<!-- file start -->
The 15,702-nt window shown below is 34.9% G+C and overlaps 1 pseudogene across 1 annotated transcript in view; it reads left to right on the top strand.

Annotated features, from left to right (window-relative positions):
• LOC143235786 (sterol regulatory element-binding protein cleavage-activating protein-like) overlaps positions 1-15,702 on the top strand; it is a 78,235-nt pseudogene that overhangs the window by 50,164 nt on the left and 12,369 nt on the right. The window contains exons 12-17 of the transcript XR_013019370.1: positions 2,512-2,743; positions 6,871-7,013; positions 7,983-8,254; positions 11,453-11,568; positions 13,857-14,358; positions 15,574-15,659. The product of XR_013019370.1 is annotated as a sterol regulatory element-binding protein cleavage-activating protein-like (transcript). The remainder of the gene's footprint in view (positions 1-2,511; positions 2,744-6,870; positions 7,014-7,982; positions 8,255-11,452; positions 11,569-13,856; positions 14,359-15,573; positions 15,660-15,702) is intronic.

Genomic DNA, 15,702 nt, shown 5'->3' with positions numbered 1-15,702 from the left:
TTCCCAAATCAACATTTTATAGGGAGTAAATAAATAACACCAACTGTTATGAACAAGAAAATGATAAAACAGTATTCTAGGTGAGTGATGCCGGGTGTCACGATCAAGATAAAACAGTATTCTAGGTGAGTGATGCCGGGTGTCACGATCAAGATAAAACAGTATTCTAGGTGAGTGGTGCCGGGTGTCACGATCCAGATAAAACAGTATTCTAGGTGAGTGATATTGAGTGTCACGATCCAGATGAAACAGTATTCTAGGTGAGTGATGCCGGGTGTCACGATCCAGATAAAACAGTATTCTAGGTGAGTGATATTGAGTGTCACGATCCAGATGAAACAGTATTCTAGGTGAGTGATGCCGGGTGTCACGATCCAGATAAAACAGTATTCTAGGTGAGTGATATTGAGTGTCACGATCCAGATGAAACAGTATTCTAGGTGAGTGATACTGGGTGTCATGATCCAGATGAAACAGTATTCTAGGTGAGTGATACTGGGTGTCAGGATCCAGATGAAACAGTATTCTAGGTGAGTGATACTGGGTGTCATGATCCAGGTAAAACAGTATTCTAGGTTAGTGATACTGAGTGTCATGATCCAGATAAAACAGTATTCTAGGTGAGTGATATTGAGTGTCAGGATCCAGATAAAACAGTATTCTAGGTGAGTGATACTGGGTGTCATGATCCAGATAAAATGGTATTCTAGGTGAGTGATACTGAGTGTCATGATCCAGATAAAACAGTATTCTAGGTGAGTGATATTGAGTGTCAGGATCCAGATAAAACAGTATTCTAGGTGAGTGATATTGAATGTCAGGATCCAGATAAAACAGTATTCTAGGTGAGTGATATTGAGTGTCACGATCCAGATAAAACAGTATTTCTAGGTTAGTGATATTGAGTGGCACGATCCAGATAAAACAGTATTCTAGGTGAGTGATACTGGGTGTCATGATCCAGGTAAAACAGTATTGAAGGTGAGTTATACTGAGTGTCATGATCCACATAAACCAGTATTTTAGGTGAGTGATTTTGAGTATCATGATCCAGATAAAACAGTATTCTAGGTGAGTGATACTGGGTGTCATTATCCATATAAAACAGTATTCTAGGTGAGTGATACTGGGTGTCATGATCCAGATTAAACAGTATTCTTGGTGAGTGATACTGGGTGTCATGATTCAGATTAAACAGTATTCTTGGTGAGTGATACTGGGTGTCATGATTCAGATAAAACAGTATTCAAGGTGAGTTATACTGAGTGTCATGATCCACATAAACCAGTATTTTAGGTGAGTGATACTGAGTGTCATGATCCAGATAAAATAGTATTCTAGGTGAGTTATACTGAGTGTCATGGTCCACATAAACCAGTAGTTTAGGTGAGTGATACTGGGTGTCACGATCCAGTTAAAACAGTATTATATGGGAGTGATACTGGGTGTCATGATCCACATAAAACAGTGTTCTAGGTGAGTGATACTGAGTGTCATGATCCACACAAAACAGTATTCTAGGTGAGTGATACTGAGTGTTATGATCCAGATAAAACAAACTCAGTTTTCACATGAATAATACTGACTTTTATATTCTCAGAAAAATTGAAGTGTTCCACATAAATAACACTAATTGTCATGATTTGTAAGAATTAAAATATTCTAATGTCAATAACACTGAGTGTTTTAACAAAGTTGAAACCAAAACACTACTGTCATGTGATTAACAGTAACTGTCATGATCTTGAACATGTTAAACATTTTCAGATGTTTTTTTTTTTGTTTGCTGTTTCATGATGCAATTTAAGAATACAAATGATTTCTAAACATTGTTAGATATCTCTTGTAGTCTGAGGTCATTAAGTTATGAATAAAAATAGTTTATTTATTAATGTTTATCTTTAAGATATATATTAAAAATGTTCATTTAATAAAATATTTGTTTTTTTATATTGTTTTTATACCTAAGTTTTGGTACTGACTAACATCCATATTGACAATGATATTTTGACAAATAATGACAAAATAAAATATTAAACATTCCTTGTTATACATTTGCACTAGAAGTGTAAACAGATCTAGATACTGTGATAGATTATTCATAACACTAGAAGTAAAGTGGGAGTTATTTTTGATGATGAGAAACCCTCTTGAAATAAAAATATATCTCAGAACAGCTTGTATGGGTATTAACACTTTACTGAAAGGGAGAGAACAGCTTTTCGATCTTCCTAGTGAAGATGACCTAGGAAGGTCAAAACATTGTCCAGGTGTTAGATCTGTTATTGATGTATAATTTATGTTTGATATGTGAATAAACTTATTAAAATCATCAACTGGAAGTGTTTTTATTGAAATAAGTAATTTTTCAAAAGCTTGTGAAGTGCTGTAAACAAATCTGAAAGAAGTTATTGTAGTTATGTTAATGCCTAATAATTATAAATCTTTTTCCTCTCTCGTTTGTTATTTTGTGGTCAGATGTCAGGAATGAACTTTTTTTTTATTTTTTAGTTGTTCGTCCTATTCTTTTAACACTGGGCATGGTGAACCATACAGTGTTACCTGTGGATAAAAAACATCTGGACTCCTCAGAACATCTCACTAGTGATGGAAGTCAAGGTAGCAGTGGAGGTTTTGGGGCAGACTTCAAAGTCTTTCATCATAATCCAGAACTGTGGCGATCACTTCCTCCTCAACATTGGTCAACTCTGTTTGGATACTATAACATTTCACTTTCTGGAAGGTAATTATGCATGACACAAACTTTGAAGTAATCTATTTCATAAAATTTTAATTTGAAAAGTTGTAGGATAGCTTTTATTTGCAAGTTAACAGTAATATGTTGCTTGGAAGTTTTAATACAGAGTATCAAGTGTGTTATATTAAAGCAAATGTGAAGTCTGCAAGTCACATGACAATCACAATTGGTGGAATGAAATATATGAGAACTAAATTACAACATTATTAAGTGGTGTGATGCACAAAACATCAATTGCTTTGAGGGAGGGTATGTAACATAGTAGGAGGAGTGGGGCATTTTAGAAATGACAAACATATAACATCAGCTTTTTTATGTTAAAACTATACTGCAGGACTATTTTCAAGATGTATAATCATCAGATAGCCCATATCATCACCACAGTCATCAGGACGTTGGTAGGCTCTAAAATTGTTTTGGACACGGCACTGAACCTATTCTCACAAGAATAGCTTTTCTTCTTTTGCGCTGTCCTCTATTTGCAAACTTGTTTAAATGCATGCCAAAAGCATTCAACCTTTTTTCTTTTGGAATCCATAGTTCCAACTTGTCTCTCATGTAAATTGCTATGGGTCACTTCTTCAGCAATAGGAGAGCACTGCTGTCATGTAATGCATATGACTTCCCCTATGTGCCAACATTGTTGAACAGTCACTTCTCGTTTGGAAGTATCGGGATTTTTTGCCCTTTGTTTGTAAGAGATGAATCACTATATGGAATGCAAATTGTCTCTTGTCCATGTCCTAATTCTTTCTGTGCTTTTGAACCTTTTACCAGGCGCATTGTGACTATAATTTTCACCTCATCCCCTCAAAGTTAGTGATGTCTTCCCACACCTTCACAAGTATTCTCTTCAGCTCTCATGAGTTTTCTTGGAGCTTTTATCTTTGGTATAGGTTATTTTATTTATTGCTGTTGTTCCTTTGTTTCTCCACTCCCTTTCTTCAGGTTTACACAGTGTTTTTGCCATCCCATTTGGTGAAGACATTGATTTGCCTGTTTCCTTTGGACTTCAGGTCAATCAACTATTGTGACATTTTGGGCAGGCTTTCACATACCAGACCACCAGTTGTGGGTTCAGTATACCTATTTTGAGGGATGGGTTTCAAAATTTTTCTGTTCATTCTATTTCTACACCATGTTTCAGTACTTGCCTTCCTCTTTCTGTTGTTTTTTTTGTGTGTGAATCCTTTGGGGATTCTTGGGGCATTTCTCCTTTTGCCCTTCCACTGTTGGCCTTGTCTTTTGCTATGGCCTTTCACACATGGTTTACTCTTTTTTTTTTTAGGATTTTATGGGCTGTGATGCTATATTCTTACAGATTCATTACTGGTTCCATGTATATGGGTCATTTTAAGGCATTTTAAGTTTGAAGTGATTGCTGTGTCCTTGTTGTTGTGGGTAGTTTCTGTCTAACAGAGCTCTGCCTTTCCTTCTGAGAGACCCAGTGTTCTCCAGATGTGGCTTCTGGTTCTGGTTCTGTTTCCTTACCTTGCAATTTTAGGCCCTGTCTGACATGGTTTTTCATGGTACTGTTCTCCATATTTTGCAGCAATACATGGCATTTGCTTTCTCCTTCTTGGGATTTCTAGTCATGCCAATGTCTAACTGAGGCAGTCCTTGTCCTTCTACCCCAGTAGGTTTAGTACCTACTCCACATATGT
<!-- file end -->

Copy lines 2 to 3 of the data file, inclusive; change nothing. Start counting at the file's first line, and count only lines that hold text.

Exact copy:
Annotated features, from left to right (window-relative positions):
• LOC143235786 (sterol regulatory element-binding protein cleavage-activating protein-like) overlaps positions 1-15,702 on the top strand; it is a 78,235-nt pseudogene that overhangs the window by 50,164 nt on the left and 12,369 nt on the right. The window contains exons 12-17 of the transcript XR_013019370.1: positions 2,512-2,743; positions 6,871-7,013; positions 7,983-8,254; positions 11,453-11,568; positions 13,857-14,358; positions 15,574-15,659. The product of XR_013019370.1 is annotated as a sterol regulatory element-binding protein cleavage-activating protein-like (transcript). The remainder of the gene's footprint in view (positions 1-2,511; positions 2,744-6,870; positions 7,014-7,982; positions 8,255-11,452; positions 11,569-13,856; positions 14,359-15,573; positions 15,660-15,702) is intronic.